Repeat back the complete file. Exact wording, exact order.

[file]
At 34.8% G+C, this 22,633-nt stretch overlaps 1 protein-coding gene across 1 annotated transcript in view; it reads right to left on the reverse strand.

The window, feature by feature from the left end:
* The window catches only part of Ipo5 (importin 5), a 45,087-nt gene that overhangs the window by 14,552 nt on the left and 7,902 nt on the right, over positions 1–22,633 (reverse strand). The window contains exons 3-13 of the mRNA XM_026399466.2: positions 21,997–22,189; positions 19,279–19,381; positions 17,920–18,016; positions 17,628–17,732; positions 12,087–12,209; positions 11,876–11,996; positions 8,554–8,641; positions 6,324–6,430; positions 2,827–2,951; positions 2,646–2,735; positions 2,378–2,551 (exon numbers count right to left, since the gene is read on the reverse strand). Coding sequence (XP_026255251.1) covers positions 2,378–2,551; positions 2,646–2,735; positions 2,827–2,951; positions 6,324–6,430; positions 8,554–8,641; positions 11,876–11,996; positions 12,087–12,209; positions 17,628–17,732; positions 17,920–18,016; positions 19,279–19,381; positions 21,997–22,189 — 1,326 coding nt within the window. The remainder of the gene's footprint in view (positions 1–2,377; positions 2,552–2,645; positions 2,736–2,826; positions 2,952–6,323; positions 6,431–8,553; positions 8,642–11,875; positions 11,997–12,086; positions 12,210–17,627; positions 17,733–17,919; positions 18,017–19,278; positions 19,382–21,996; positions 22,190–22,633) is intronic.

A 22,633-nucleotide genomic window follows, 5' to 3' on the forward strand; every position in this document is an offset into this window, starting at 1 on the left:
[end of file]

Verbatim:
At 34.8% G+C, this 22,633-nt stretch overlaps 1 protein-coding gene across 1 annotated transcript in view; it reads right to left on the reverse strand.

The window, feature by feature from the left end:
* The window catches only part of Ipo5 (importin 5), a 45,087-nt gene that overhangs the window by 14,552 nt on the left and 7,902 nt on the right, over positions 1–22,633 (reverse strand). The window contains exons 3-13 of the mRNA XM_026399466.2: positions 21,997–22,189; positions 19,279–19,381; positions 17,920–18,016; positions 17,628–17,732; positions 12,087–12,209; positions 11,876–11,996; positions 8,554–8,641; positions 6,324–6,430; positions 2,827–2,951; positions 2,646–2,735; positions 2,378–2,551 (exon numbers count right to left, since the gene is read on the reverse strand). Coding sequence (XP_026255251.1) covers positions 2,378–2,551; positions 2,646–2,735; positions 2,827–2,951; positions 6,324–6,430; positions 8,554–8,641; positions 11,876–11,996; positions 12,087–12,209; positions 17,628–17,732; positions 17,920–18,016; positions 19,279–19,381; positions 21,997–22,189 — 1,326 coding nt within the window. The remainder of the gene's footprint in view (positions 1–2,377; positions 2,552–2,645; positions 2,736–2,826; positions 2,952–6,323; positions 6,431–8,553; positions 8,642–11,875; positions 11,997–12,086; positions 12,210–17,627; positions 17,733–17,919; positions 18,017–19,278; positions 19,382–21,996; positions 22,190–22,633) is intronic.

A 22,633-nucleotide genomic window follows, 5' to 3' on the forward strand; every position in this document is an offset into this window, starting at 1 on the left: